The book raises a myriad of questions, some unanswerable. Sitting in her publisher’s office, a poised and articulate Moroney fields them candidly. She likens Staples’s reoffending to “someone having cancer years ago and you’re told it went away and is never coming back and then it’s stage four,” which reflects her wilful optimism. She also addresses the “How could the wife not know?” speculation. At trial, a repentant Staples admitted he was “wired wrong, specifically sexually.” But their sex life was normal, Moroney insists, although looking back there were signs. Staples suffered from delayed ejaculation, she writes, which he blamed on being institutionalized. He also took long showers. “It’s not like I was naive—little tiny things I picked up became very important later,” she says.

Moroney never heard back from Russell Williams’s wife, which didn’t surprise her. She herself had been deluged with ugly mail after her address was made public. The cases are different, she agrees. Staples reoffended, which subjected her to harsher judgment. “People assume I’m a woman who sought out a violent offender but that’s something I don’t relate to.” She bristles at an “I married a murderer” headline about her memoir that appeared in a magazine. That may be how it appears to the world, but the man she married, she believed, had paid his dues.

There was a lot of anger and confusion to work through. “I’d visit him with a list of questions: ‘Were you ever with prostitutes?’, ‘Did you ever hurt anybody else?’ ” He said no. Many would not have trusted Staples’s reliability by then; she did. Seeing him in a dissociative state in court helped her understand how he could have snapped, she writes.

Why he snapped remains a mystery. Later he revealed that while in prison for murder, he developed a porn addiction and had been gang-raped; he said he’d been sexually abused as a child by his mother, who suffered from bipolar disorder.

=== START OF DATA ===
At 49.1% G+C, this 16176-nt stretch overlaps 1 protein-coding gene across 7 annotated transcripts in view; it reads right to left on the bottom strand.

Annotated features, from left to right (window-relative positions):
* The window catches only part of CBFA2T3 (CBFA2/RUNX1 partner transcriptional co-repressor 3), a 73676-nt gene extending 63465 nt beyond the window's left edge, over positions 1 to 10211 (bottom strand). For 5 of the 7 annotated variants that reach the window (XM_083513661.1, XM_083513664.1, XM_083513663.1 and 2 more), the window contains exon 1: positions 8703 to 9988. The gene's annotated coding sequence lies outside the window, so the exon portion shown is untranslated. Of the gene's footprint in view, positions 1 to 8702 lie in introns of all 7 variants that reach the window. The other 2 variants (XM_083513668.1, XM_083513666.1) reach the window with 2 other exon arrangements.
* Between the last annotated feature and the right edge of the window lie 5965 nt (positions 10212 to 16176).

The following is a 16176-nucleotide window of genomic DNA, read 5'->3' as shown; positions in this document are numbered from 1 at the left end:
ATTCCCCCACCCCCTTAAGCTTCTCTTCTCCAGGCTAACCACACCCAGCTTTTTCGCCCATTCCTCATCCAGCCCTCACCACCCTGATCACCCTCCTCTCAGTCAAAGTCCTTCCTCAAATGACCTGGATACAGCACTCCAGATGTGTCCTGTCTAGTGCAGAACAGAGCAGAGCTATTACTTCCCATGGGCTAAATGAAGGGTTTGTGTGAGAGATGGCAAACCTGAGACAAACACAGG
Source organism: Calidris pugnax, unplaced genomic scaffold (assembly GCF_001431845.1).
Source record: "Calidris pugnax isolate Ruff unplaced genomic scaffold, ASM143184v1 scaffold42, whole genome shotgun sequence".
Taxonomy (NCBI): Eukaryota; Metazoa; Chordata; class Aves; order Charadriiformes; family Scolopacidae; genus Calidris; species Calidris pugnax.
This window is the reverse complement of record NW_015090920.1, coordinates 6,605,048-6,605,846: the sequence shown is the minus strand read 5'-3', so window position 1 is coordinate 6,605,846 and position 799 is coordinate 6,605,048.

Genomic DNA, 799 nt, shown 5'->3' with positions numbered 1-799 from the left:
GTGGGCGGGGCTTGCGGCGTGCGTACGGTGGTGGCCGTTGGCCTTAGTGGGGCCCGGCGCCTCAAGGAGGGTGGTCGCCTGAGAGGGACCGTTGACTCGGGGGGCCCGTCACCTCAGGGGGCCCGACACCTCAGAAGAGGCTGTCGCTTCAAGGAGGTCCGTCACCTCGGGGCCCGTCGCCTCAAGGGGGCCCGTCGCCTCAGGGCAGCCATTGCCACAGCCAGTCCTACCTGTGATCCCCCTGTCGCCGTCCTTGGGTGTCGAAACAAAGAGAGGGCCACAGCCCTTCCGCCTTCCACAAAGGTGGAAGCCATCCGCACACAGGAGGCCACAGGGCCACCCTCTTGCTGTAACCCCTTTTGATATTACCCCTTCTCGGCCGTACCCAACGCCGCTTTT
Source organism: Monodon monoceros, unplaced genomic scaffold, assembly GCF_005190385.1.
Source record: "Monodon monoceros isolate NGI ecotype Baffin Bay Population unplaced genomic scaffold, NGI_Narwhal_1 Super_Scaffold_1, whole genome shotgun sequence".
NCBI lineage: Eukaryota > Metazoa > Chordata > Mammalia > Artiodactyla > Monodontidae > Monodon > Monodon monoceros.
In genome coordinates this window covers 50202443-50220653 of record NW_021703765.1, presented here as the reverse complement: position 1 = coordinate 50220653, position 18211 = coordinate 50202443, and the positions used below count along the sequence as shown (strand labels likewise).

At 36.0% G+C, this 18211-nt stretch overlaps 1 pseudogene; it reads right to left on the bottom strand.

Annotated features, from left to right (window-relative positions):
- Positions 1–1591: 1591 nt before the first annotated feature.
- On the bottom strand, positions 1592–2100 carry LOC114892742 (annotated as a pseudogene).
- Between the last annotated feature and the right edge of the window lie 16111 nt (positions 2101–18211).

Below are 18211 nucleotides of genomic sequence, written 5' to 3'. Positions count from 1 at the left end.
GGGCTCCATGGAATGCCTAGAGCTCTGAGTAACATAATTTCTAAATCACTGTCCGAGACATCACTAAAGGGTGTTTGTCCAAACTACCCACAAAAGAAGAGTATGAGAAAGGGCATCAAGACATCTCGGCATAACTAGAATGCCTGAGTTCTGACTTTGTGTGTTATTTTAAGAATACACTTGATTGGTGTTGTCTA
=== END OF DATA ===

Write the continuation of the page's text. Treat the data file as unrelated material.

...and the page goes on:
Staples didn’t receive any treatment in prison, only assessment, which included monitoring his response to violent porn. She learned that the parole board dealing with his case had no record of his mother’s mental illness. “I knew more about the kids whose timetables I changed,” she says, referring to her job as a guidance counsellor. She wrote the book in part, she says, for victims’ families: “Corrections Canada says one of the most important things for prisoner rehabilitation is family contact. But they make it so difficult to get to the door of a prison—inconvenient hours, they’re located so far away. And when you’re visiting, you’re treated like a criminal yourself.”

Moroney doesn’t see getting involved with Staples as an error in judgment: “Jason wasn’t the wrong choice knowing what I knew, the beautiful life we shared. What happened had nothing to do with my choice. It only had to do with Jason’s choices.” (Her current husband volunteered his financial and legal status when they started dating.)

“People would say, ‘You forgave him once. You’re going to forgive him again?’ as if there should be a maximum. I want people to understand forgiveness is more for the victim. It’s more for me. I didn’t want to make a lifelong commitment to anger and resentment. It’s too much energy.” It’s “practical,” she says. “I could see a long road ahead and asked myself: ‘How am I going to get to a place where I’m capable of being loving, happy, trusting?’ ” That she has reached that point is her payback, she says without smugness. “What better revenge on the person and the system that hurt me so?” ANNE KINGSTON

***EXCERPT FROM THROUGH THE GLASS BY SHANNON MORONEY***

My heart was pounding. I had learned that Jason and I would have a “closed” visit, sealed from each other and from other visitors and inmates, but I still didn’t know what to expect. When I reached the door it clicked open and I entered a tiny room divided in half by a thick sheet of glass extending up from a steel counter. There was a small metal stool bolted to the floor in front of the counter.